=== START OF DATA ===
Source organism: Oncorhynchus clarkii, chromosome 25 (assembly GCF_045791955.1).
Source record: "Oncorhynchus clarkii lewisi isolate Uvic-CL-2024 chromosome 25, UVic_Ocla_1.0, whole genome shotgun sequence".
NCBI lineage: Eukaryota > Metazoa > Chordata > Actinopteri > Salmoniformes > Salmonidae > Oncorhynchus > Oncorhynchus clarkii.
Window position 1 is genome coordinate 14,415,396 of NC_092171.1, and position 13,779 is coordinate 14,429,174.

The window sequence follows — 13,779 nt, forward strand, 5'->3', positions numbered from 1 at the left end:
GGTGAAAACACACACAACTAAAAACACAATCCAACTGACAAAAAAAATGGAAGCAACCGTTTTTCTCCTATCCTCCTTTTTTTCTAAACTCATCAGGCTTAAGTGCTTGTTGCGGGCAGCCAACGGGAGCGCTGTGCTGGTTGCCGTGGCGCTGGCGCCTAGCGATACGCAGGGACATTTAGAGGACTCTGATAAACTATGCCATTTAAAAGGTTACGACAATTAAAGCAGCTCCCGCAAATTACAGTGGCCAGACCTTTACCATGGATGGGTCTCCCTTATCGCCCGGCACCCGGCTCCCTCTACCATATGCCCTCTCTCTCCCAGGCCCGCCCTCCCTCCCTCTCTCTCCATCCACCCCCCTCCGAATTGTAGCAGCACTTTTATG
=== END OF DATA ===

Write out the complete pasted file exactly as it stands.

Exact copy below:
Source organism: Oncorhynchus clarkii, chromosome 25 (assembly GCF_045791955.1).
Source record: "Oncorhynchus clarkii lewisi isolate Uvic-CL-2024 chromosome 25, UVic_Ocla_1.0, whole genome shotgun sequence".
NCBI lineage: Eukaryota > Metazoa > Chordata > Actinopteri > Salmoniformes > Salmonidae > Oncorhynchus > Oncorhynchus clarkii.
Window position 1 is genome coordinate 14,415,396 of NC_092171.1, and position 13,779 is coordinate 14,429,174.

The window sequence follows — 13,779 nt, forward strand, 5'->3', positions numbered from 1 at the left end:
GGTGAAAACACACACAACTAAAAACACAATCCAACTGACAAAAAAAATGGAAGCAACCGTTTTTCTCCTATCCTCCTTTTTTTCTAAACTCATCAGGCTTAAGTGCTTGTTGCGGGCAGCCAACGGGAGCGCTGTGCTGGTTGCCGTGGCGCTGGCGCCTAGCGATACGCAGGGACATTTAGAGGACTCTGATAAACTATGCCATTTAAAAGGTTACGACAATTAAAGCAGCTCCCGCAAATTACAGTGGCCAGACCTTTACCATGGATGGGTCTCCCTTATCGCCCGGCACCCGGCTCCCTCTACCATATGCCCTCTCTCTCCCAGGCCCGCCCTCCCTCCCTCTCTCTCCATCCACCCCCCTCCGAATTGTAGCAGCACTTTTATG